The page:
A recent study revealed some disturbing information about the class of antidepressants called selective serotonin reuptake inhibitors (SSRIs): their use is modestly associated with violent crime.
The cohort study, published this week in PLOS Medicine, showed that the association was evident in participants aged 15-24, but not significant for individuals aged 25 and older.
A cohort study is an observational study that follows a group of individuals who are identical with the exception of exposure to a specific factor to determine whether exposure to that factor increases the likelihood of a specific outcome. In this case, the researchers investigated the association between violent crime and SSRIs in Sweden.
For this study, Seena Fazel of the University of Oxford and colleagues compared the rate of violent crime while individuals were prescribed SSRIs with the rate of violent crime in the same individuals while not receiving medication, using matched data from the Swedish Prescribed Drug Register and the Swedish national crime register.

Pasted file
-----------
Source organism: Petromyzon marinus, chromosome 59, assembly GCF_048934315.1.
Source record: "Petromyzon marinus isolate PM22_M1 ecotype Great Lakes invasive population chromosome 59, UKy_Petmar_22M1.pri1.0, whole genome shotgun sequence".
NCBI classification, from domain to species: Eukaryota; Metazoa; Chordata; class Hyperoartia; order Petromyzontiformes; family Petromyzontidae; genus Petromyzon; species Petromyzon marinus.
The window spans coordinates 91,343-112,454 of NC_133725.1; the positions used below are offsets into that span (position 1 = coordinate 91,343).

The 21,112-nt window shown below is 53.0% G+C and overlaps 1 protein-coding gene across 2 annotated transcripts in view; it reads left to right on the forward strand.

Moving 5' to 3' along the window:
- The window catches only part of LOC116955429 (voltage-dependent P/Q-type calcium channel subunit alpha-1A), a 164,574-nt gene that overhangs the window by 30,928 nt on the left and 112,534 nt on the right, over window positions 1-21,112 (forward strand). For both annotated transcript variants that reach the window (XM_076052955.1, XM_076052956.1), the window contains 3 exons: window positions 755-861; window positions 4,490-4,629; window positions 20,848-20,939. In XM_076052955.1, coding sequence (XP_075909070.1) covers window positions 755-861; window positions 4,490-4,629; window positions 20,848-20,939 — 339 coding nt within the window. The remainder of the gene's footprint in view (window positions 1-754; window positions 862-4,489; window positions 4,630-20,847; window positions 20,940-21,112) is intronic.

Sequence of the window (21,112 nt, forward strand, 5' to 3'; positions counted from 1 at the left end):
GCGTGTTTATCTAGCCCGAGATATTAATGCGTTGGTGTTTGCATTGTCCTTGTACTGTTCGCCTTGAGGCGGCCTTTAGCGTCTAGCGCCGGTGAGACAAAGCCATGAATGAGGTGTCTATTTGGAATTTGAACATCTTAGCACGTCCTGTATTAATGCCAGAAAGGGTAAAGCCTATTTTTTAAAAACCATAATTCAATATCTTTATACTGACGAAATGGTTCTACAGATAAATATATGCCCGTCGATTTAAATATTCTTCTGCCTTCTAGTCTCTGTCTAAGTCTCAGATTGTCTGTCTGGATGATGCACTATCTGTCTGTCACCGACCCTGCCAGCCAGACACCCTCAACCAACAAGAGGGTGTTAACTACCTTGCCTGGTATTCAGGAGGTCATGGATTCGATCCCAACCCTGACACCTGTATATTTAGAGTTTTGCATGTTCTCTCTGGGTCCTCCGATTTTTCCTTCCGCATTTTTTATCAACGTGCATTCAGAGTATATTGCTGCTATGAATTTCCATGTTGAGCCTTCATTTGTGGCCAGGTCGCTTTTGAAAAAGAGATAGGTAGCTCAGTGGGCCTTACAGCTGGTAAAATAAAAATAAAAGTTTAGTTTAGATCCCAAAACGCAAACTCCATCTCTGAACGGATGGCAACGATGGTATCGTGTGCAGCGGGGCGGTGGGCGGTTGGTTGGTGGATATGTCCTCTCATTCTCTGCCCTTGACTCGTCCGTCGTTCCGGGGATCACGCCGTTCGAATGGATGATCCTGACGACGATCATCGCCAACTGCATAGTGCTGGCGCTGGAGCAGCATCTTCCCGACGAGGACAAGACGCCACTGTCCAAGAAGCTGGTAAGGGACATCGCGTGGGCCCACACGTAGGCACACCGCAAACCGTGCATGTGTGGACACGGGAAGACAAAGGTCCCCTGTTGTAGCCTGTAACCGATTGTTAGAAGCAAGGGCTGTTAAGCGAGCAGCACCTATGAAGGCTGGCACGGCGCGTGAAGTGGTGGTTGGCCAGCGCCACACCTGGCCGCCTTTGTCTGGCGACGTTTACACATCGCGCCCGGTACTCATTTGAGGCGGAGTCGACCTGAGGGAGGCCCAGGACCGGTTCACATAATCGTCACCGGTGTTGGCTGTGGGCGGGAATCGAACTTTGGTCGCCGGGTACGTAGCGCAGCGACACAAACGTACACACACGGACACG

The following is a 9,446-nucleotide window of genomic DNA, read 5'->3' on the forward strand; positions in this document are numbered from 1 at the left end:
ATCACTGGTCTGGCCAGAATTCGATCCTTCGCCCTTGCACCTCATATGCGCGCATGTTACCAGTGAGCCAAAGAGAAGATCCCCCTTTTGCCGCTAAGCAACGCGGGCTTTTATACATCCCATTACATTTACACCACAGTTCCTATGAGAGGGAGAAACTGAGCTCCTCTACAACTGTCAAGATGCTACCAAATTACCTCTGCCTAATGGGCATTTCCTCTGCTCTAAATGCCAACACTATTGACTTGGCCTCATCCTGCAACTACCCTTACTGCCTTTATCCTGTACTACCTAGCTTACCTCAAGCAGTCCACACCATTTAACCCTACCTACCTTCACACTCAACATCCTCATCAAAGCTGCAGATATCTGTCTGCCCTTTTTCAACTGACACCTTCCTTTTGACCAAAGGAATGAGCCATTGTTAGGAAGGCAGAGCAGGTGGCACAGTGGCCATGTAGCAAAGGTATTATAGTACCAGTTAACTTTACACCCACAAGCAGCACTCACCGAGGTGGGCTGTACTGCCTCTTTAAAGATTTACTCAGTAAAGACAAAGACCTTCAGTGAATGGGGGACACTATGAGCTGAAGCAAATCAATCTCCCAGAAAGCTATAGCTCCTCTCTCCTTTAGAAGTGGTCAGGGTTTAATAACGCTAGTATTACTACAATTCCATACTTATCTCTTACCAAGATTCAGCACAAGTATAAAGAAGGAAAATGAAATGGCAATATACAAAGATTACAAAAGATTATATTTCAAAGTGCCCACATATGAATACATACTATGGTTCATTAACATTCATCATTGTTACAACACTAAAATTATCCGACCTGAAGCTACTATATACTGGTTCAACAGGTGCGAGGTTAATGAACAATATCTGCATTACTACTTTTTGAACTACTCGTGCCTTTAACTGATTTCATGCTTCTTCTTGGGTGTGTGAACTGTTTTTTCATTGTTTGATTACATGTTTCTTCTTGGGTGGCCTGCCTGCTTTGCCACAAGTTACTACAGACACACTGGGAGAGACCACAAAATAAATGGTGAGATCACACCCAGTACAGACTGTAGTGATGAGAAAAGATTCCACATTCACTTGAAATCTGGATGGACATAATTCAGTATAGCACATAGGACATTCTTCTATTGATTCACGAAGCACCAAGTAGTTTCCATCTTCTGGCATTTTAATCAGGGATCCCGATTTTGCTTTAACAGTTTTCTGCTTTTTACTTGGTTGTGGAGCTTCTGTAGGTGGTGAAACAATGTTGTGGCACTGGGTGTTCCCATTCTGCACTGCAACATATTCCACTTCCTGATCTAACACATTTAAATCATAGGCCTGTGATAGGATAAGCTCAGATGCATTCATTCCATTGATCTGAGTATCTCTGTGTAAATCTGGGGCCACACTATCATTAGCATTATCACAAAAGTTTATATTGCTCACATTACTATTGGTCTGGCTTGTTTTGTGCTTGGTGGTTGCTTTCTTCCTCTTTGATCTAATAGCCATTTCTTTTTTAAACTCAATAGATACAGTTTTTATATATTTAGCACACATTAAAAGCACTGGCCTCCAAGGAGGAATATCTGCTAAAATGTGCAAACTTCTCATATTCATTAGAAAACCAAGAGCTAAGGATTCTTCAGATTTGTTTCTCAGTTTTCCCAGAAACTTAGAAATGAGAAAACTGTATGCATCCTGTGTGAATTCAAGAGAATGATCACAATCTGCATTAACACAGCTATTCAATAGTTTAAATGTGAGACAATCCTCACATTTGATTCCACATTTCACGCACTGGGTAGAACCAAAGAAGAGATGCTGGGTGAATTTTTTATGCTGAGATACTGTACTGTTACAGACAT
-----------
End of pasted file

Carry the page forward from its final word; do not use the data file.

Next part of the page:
During the 4-year study period, about 850,000 individuals (10.8% of the Swedish population) were prescribed SSRIs, and 1% of these individuals were convicted of a violent crime. The result was an overall association between SSRI use and violent convictions. Increased risks were also found in individuals aged 15-24 years for violent arrests, non-violent convictions and arrests, non-fatal accidental injuries, and emergency contacts for alcohol problems.
For adults between the ages of 15 and 24, the risk of being convicted of a violent crime was 43% greater when they were taking an SSRI than when they weren’t.
Among men, taking SSRIs was linked with a 40% increased risk of being convicted of a violent crime; among women, the risk increased by 75%, according to the study.
These findings do not prove that taking SSRIs actually causes an increase in violent crime – other unknown factors may play a role.
However, if these results are confirmed in additional studies, warnings about the increased risk of violent behavior among young people taking SSRIs might be needed. For now, doctors must weigh the SSRI-associated increase in violent crime against SSRI-associated reduction of disability, hospitalization, and suicide.
The authors state:
The lack of a significant association between SSRIs and violent crime among most people taking SSRIs is reassuring; the association between violent crimes and SSRIs among individuals younger than 25 years is worrying.
From a public health perspective, this worsening of overall morbidity and mortality might argue against restrictions on the primary care prescribing of SSRIs as long as potential risks are disclosed.